There are six full garbage bags at his feet, beside a burned-out barbecue and an empty case of Coca-Cola. Over a black T-shirt and jeans, a sleeveless leather jacket shows a panther tattooed on his right forearm. An incomplete growth of beard suggests he might be auditioning for the part of a debauched picaresque soldier on a Shakespearian battlefield, or a gay democratized Don Juan who virtuously cleans up his own trash. On a yard fence above his left shoulder, a black cat is making a scrutiny of the ambiguous pose. It’s a photograph of Thom Gunn in California, now in his fiftieth year, looking as if he were about to recite the last words of his long poem “Misanthropos”:

The dust yet to be shared.

Although he has lived in America for the last twenty-five years—half his life—Gunn is still regarded as an English poet who deviated to California. He came in 1954 to study under Yvor Winters at Stanford, the master who wisely taught that “a poem is a statement in language about a human experience”: and to join his lover, an American theater director. Since then, Gunn has been living in San Francisco, teaching at Berkeley, and reading on the poetry circuits. He has marched in Gay Pride parades freaked on acid in New York, and escorted by a leather-jacketed motorcycle cavalcade in San Francisco. His poetry seems located neither in Britain nor in America, but in ideas or literature: and though it explores the life of his mind, and the street life of cities, it tells little about his family, friends, or childhood.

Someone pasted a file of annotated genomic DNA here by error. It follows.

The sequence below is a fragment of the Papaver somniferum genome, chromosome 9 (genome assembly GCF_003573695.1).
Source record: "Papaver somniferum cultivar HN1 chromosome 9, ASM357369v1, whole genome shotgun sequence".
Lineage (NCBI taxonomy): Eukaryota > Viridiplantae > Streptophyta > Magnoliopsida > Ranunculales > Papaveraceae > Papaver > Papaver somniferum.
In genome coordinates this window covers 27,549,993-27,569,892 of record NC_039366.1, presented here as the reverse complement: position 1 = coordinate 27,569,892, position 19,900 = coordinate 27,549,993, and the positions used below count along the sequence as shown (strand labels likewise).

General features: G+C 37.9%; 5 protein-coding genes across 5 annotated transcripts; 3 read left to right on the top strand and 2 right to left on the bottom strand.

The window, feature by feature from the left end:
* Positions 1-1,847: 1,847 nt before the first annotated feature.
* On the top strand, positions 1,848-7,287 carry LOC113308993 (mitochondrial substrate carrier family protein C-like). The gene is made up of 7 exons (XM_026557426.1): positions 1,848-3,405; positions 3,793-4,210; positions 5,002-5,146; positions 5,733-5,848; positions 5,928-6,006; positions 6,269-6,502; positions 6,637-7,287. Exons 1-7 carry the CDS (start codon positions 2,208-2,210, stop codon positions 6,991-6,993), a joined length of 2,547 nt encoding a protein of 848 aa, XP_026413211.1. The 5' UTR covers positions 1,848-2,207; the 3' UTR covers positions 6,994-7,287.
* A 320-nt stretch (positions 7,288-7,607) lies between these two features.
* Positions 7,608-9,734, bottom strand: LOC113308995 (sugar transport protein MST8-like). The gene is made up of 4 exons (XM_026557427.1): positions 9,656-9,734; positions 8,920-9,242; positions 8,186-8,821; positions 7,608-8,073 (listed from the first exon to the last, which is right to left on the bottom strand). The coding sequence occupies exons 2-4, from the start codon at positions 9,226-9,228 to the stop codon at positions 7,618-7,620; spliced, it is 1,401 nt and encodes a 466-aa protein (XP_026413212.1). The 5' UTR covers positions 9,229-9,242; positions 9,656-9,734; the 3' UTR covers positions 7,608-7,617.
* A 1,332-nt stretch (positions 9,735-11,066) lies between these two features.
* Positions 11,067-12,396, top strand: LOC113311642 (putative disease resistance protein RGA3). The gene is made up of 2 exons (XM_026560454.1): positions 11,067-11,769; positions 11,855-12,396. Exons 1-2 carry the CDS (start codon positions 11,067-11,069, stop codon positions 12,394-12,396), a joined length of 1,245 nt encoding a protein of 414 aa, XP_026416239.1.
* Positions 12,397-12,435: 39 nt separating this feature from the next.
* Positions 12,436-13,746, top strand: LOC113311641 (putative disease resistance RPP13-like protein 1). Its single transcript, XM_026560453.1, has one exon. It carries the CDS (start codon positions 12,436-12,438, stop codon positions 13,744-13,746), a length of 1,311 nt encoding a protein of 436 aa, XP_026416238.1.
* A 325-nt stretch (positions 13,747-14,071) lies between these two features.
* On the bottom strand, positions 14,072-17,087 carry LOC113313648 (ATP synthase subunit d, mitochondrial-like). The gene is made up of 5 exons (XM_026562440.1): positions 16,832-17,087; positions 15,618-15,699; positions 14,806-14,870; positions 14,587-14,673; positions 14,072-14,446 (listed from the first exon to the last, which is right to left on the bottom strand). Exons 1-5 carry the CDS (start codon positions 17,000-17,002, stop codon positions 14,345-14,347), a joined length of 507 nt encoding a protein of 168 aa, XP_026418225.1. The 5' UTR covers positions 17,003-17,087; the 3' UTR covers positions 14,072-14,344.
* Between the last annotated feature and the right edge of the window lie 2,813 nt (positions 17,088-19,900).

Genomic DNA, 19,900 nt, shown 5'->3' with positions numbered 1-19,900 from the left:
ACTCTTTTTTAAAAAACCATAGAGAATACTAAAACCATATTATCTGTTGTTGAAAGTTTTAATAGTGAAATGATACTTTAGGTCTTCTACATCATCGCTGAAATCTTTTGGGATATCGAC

On both sides Gunn’s family was Scottish: described by him as “solid Keir Hardie socialists from Aberdeen way—pacifists, anti-catholics, anti-royalists and Nonconformists.” He is “eternally grateful to have been brought up in no religion whatsoever.” His father was a popular journalist who became editor of the Daily Sketch: his mother read the whole of Gibbon while she was pregnant. He was born at Gravesend near London in 1929; his parents divorced when he was nine; and for five years of adolescence he endured the German bombing in London and Kent. He spent two years as a conscript in the British army after the war.